Tasting coffee in Africa: Judging ‘Cup of Excellence’ in Burundi

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The logo for the first ever Cup of Excellence Burundi contains the ‘Kayenda’ -the Sacred Drum as part of the logo

It was an honour and indeed a real privilege to be invited to be part of the International Jury in the first ever Cup of Excellence in Burundi, in Central Africa:

The Cup of Excellence is the most esteemed award given out for top coffees. These awards come from a strict competition that selects the very best coffee produced in that country for that particular year. These winning coffees are chosen by a select group of national and international cuppers and are cupped at least five different times during the competition process. Only coffees that continuously score high enough are allowed to move forward in the competition. The final winners are awarded the prestigious Cup of Excellence® and sold to the highest bidder during an internet auction.

This was my 5th time on a CoE Jury;  the previous Countries being Honduras in 2008, Bolivia in 2009, El Salvador in 2010 and Nicaragua in 2011. To taste up to 60 different single origin coffees together with coffee professionals from all parts of the World is an experience, allowing me to dive into the amazing diversity within one single country in the course of a week.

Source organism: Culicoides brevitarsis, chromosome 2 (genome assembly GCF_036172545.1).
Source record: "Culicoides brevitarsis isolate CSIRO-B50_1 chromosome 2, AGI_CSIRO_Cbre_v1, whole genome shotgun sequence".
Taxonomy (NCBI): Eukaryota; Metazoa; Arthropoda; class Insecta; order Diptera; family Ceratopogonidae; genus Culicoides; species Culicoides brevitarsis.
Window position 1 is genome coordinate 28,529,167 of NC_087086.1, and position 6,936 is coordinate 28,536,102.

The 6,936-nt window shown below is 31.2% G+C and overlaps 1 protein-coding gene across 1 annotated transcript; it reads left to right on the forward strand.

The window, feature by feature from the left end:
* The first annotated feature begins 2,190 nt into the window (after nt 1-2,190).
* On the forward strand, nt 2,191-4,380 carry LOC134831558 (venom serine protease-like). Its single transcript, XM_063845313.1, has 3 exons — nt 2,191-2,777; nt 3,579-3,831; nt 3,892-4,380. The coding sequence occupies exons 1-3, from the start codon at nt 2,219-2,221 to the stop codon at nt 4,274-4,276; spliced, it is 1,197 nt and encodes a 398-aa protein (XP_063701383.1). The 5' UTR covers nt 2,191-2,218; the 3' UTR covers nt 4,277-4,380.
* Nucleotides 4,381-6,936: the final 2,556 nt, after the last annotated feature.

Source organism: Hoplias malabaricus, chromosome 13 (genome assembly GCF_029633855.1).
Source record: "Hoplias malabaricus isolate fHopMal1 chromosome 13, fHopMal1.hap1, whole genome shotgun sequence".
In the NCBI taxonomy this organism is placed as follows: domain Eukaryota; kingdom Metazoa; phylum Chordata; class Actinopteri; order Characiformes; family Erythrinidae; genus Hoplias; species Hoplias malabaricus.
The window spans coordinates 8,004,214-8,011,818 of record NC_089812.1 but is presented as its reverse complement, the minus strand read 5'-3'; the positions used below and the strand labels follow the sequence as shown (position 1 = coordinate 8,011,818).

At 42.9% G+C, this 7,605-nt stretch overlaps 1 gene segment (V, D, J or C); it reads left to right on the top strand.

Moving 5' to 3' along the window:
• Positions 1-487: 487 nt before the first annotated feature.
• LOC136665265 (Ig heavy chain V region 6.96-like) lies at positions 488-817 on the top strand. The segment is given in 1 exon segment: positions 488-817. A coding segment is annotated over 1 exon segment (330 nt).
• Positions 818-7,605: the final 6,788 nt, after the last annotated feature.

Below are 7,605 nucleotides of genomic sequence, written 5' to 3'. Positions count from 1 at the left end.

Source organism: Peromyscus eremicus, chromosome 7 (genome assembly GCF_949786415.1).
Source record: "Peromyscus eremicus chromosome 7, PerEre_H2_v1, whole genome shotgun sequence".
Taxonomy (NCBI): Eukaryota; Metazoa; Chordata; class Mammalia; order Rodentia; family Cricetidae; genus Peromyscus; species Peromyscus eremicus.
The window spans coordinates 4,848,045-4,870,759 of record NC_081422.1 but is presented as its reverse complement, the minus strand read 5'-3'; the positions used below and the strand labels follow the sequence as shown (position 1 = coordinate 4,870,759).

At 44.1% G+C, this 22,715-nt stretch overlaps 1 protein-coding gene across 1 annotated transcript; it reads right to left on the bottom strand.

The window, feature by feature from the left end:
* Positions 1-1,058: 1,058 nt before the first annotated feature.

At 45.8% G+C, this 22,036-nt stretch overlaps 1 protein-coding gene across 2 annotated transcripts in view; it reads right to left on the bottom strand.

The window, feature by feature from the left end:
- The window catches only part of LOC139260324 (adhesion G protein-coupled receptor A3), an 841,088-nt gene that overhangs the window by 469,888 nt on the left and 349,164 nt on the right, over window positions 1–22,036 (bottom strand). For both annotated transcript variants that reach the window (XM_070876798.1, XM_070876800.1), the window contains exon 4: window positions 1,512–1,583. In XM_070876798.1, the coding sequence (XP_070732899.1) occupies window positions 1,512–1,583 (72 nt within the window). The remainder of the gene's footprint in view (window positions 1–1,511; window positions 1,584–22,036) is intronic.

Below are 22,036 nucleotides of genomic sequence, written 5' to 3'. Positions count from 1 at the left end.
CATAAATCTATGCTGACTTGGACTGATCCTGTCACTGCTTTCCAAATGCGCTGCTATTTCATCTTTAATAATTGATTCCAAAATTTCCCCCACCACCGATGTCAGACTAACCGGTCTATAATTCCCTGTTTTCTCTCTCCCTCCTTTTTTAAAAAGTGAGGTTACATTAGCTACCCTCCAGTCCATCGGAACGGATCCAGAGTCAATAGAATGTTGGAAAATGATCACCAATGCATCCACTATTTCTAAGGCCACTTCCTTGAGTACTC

This time it’s Africa, and it is the first time the Cup of Excellence Program is arranged in Burundi! We, the Farmers, the International Judges and all involved were all pretty excited: 228 samples came in for pre-selection. Unfortunately, 32% of the samples had at least 1 cup (of 20 tested) disqualified for potato defect or inconsistencies. Head Judge Paul Songer and a great team of 13 national Burundi cuppers  were busy cupping the 150 coffees that scored high enough to move forward. This is the maximum number ‘allowed’ and Paul  noted that ‘The samples selected are quite East African in flavor, with plenty of acidity and exotic floral/fruit aromatics.’  The International Jury arrived the days prior to August 20th, and we were informed that 60 of the 150 different coffees passed the national jury and would be for us to evaluate.  The roasters and the team of brewers and helpers had been working hard for weeks: now it was our turn to taste!

The International Jury gathered on Monday 20th for a day of calibration, and on the Tuesday we had the first three sessions of cupping: the best of the 2012 Burundi coffee harvest. Although most of us knew burundian coffee from before, the excitement of cupping at tables with virtually all red bourbons from one single origin was great!

Bujumbura; here I am 🙂

The International Jury invited to Burundi consisted of judges from Australia, Japan, Norway, United Kingdom, Taiwan, USA, Bolivia, South Korea, Germany  -and me, norwegian, but signing up as austrian :).  Through the thirteen years Cup of Excellence has excisted, the ‘pool’ of Judges has grown to become an experienced body of coffee professionals; some have participated in up to 40-50 competitons!